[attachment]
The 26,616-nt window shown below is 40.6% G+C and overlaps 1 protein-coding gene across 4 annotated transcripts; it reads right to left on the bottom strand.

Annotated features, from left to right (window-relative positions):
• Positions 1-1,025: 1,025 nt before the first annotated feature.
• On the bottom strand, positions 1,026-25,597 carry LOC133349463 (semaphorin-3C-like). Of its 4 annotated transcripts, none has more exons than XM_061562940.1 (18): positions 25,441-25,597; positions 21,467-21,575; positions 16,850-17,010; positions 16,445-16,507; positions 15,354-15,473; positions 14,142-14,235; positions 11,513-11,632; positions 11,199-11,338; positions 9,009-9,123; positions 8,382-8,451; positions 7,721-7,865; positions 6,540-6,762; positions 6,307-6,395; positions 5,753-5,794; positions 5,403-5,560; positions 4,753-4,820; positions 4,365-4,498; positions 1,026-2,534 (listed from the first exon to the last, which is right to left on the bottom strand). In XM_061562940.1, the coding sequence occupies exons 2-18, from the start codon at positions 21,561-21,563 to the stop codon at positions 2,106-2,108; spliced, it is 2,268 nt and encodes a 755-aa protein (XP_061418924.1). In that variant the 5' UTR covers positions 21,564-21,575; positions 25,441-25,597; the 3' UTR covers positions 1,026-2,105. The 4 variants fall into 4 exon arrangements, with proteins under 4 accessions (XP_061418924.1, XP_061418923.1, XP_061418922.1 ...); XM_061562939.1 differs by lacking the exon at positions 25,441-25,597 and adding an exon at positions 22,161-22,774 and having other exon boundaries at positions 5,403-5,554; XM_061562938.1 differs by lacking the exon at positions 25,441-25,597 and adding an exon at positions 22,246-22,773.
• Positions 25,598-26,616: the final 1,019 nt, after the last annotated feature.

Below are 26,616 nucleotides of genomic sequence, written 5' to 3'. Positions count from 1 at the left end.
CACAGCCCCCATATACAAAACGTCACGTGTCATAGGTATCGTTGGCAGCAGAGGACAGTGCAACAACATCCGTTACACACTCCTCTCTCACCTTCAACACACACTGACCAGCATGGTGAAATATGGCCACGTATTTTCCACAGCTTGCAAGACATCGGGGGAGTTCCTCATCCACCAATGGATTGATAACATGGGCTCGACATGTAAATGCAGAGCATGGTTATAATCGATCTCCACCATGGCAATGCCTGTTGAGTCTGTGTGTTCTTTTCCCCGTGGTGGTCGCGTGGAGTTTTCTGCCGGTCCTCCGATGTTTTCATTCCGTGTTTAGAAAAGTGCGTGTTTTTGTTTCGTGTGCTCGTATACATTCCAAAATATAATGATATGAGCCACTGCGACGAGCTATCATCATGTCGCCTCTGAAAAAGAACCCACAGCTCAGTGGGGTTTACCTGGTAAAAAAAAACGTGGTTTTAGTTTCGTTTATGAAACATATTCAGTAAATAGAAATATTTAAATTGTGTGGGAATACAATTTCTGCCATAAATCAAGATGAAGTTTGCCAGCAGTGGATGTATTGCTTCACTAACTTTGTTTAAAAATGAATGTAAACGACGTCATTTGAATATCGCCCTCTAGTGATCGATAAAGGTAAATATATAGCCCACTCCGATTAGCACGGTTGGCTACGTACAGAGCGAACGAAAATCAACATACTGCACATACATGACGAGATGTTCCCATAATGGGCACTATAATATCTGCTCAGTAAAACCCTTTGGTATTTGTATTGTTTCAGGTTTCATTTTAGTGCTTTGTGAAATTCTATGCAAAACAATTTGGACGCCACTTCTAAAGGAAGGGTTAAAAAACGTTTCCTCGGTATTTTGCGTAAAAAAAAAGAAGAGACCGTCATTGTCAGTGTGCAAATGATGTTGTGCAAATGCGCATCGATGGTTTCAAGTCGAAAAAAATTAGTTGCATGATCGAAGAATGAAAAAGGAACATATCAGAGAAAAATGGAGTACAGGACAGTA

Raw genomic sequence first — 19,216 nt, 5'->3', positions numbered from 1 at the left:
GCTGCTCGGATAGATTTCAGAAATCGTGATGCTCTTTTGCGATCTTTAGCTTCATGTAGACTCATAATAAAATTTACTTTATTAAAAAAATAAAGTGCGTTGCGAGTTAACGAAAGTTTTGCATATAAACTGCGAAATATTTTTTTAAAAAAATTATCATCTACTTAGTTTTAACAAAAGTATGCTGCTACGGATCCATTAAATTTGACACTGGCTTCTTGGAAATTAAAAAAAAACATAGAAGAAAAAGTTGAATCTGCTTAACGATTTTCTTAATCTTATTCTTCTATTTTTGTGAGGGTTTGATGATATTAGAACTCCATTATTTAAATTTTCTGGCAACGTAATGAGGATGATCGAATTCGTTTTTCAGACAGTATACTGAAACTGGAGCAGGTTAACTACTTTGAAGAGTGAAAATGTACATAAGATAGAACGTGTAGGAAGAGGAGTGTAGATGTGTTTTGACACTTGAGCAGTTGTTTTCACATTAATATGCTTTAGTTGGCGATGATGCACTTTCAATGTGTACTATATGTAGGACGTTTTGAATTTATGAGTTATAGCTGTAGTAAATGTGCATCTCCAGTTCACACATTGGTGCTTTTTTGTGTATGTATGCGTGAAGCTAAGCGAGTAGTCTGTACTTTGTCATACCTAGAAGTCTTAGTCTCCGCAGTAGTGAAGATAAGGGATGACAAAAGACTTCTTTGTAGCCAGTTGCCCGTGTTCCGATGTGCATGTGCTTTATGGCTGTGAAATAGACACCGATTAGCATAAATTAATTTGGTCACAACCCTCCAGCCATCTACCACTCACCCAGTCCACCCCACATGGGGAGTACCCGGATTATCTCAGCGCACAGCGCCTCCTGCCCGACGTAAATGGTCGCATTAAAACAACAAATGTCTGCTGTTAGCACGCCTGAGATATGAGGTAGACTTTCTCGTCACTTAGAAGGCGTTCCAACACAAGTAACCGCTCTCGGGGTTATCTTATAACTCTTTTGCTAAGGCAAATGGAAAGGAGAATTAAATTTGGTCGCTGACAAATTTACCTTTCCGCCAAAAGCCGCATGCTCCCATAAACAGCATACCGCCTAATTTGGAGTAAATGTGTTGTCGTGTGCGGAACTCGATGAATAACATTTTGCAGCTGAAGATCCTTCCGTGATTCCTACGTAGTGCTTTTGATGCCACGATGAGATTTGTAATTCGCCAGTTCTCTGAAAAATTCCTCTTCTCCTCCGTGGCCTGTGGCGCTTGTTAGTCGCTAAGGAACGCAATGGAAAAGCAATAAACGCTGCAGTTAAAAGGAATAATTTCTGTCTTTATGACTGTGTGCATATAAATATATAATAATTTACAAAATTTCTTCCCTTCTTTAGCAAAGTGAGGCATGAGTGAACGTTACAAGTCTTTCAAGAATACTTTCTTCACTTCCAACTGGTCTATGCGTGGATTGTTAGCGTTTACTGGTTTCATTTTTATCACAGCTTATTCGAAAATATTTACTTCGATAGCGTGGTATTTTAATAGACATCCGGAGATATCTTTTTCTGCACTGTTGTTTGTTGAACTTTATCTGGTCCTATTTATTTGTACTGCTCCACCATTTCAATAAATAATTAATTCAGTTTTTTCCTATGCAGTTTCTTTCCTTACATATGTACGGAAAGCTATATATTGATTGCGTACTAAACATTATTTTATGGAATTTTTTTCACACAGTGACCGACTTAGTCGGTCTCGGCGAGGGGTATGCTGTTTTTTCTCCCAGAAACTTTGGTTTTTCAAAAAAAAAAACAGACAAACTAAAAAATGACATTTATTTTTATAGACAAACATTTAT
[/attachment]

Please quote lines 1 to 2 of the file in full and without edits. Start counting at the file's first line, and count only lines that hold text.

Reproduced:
The 26,616-nt window shown below is 40.6% G+C and overlaps 1 protein-coding gene across 4 annotated transcripts; it reads right to left on the bottom strand.

Annotated features, from left to right (window-relative positions):